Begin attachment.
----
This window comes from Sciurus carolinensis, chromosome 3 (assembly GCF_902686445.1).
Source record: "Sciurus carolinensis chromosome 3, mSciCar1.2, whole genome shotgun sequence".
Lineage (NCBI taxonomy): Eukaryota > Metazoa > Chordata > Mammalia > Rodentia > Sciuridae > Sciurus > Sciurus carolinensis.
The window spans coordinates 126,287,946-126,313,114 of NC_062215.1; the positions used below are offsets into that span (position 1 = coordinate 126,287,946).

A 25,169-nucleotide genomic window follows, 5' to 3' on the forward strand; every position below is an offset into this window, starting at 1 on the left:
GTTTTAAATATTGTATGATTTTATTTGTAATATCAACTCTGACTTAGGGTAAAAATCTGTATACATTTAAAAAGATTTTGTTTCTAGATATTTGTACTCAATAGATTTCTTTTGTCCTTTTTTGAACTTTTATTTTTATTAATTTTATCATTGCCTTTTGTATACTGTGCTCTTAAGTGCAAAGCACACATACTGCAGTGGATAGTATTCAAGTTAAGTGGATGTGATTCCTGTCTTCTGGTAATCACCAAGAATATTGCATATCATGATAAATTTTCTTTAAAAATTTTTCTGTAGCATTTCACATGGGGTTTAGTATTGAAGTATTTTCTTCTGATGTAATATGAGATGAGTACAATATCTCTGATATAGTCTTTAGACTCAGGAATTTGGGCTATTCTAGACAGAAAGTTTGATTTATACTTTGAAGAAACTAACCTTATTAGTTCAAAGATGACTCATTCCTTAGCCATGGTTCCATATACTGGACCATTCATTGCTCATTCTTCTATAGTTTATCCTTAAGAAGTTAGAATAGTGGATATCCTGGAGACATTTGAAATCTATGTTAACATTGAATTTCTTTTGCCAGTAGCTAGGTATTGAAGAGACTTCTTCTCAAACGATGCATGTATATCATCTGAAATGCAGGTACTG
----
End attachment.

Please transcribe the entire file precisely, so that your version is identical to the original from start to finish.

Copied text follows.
This window comes from Sciurus carolinensis, chromosome 3 (assembly GCF_902686445.1).
Source record: "Sciurus carolinensis chromosome 3, mSciCar1.2, whole genome shotgun sequence".
Lineage (NCBI taxonomy): Eukaryota > Metazoa > Chordata > Mammalia > Rodentia > Sciuridae > Sciurus > Sciurus carolinensis.
The window spans coordinates 126,287,946-126,313,114 of NC_062215.1; the positions used below are offsets into that span (position 1 = coordinate 126,287,946).

A 25,169-nucleotide genomic window follows, 5' to 3' on the forward strand; every position below is an offset into this window, starting at 1 on the left:
GTTTTAAATATTGTATGATTTTATTTGTAATATCAACTCTGACTTAGGGTAAAAATCTGTATACATTTAAAAAGATTTTGTTTCTAGATATTTGTACTCAATAGATTTCTTTTGTCCTTTTTTGAACTTTTATTTTTATTAATTTTATCATTGCCTTTTGTATACTGTGCTCTTAAGTGCAAAGCACACATACTGCAGTGGATAGTATTCAAGTTAAGTGGATGTGATTCCTGTCTTCTGGTAATCACCAAGAATATTGCATATCATGATAAATTTTCTTTAAAAATTTTTCTGTAGCATTTCACATGGGGTTTAGTATTGAAGTATTTTCTTCTGATGTAATATGAGATGAGTACAATATCTCTGATATAGTCTTTAGACTCAGGAATTTGGGCTATTCTAGACAGAAAGTTTGATTTATACTTTGAAGAAACTAACCTTATTAGTTCAAAGATGACTCATTCCTTAGCCATGGTTCCATATACTGGACCATTCATTGCTCATTCTTCTATAGTTTATCCTTAAGAAGTTAGAATAGTGGATATCCTGGAGACATTTGAAATCTATGTTAACATTGAATTTCTTTTGCCAGTAGCTAGGTATTGAAGAGACTTCTTCTCAAACGATGCATGTATATCATCTGAAATGCAGGTACTG